Gilberto Passos Gil Moreira (born 26 June 1942), known professionally as Gilberto Gil (Brazilian Portuguese: [ʒiwˈbɛʁtu ˈʒiw]), is a Brazilian singer, guitarist, and songwriter, known for both his musical innovation and political activism. From 2003 to 2008, he served as Brazil's Minister of Culture in the administration of President Luiz Inácio Lula da Silva. Gil's musical style incorporates an eclectic range of influences, including rock, Brazilian genres including samba, African music, and reggae.
Gil started to play music as a child and was a teenager when he joined his first band. He began his career as a bossa nova musician and grew to write songs that reflected a focus on political awareness and social activism. He was a key figure in the Música popular brasileira and tropicália movements of the 1960s, alongside artists such as longtime collaborator Caetano Veloso. The Brazilian military regime that took power in 1964 saw both Gil and Veloso as a threat, and the two were held for nine months in 1969 before they were told to leave the country. Gil moved to London, but returned to Bahia in 1972 and continued his musical career, as well as worked as a politician and environmental advocate.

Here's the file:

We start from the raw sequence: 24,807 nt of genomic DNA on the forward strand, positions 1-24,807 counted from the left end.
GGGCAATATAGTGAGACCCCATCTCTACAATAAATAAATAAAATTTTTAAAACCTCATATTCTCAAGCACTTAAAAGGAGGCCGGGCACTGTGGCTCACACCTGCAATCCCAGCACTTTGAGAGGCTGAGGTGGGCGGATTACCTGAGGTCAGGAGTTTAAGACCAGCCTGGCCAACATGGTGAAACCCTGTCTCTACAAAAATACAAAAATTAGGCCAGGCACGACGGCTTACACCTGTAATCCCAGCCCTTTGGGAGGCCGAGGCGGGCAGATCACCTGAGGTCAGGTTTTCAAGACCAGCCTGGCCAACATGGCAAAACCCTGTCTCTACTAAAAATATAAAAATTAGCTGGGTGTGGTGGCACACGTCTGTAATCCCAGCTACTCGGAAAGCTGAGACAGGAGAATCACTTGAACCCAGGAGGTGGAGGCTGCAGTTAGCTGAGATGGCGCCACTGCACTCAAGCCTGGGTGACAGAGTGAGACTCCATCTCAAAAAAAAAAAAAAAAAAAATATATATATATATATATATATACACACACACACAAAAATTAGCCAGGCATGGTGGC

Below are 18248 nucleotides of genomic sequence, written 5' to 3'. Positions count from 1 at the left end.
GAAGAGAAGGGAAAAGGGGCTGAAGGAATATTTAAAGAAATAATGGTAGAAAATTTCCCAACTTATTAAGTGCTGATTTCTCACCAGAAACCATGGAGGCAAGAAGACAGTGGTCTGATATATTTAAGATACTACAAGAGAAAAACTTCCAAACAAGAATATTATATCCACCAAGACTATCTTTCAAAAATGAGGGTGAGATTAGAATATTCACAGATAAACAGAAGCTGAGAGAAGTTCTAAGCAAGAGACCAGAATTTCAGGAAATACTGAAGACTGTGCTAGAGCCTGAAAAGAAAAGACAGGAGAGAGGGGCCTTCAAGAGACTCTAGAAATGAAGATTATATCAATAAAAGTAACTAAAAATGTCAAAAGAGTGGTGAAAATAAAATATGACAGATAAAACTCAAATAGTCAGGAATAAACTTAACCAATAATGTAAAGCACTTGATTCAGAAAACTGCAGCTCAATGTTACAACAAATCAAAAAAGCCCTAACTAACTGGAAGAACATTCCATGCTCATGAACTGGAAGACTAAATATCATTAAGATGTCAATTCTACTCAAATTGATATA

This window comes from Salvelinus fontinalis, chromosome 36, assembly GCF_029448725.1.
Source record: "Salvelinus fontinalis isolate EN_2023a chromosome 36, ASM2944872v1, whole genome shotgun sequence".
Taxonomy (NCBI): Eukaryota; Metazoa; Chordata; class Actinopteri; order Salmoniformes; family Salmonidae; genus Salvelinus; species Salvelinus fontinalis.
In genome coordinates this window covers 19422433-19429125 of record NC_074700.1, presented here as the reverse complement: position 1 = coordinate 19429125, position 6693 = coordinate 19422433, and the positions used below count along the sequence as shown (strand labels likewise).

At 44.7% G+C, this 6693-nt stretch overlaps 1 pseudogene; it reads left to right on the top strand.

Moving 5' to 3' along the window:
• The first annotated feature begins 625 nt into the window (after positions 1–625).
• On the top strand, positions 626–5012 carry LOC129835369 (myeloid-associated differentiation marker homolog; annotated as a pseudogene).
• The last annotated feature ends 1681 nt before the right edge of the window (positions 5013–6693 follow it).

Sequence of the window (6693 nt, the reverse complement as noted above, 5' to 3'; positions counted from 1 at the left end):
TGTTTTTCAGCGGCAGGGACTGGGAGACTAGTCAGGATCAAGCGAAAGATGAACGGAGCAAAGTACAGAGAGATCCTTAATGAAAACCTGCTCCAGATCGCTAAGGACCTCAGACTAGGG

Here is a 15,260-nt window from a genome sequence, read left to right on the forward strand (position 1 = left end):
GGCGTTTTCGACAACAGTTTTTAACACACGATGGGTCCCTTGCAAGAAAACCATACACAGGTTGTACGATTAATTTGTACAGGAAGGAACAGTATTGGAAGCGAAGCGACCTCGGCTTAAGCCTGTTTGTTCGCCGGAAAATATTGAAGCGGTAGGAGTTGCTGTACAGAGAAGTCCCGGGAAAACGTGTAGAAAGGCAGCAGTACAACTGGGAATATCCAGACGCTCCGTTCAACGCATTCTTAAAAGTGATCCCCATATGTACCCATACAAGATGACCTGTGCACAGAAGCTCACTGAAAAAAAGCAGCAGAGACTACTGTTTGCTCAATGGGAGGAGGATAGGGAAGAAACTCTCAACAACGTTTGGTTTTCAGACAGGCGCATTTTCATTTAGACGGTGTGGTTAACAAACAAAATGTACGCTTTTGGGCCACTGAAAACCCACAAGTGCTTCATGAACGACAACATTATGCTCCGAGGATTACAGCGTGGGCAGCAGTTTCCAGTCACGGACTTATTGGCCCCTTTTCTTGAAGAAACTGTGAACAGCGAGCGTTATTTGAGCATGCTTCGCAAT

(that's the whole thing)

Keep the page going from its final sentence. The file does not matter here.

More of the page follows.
Gilberto Gil carries out a fundamental role in the constant modernization process of Brazilian popular music. Partaking of this scene for 41 years, he has developed one of the most relevant and renown careers as a singer, composer and guitar-player in this field. Gil has had his albums released abroad since 1978, the year of his successful performance at the Montreux Jazz Festival, in Switzerland, recorded live. Every year he tours Europe, North America, Latin America and Japan with his contagious pop music spoken in Portuguese-Brazilian and international language, a music with a strong rhythmic appeal and melodic richness, as mixed as its people.
Rhythms from the northeast of Brazil like the baião, apart from samba and bossa-nova were fundamental in his formation. Using them as a starting point, Gil forged his own music to which he incorporated rock, reggae, funk and rhythms from Bahia such as afoxé. Gil has tackled a wide variety of issues in his lyrics, pertinent to modern reality: from social inequality to the racial question, from African to Oriental culture, from science to religion, among others. The mastership with which Gil explores these subjects makes him one of the greatest Brazilian composer-lyricists.
Gil's importance to the culture of his country goes back to the 60's, when he and Caetano Veloso created Tropicalism. Radically innovative in the music scene, the movement assimilated pop culture to national genres; deeply critical on political and moral levels, Tropicalism ended up being repressed by the authoritarian regime. Gil and Caetano were imprisoned and exiled.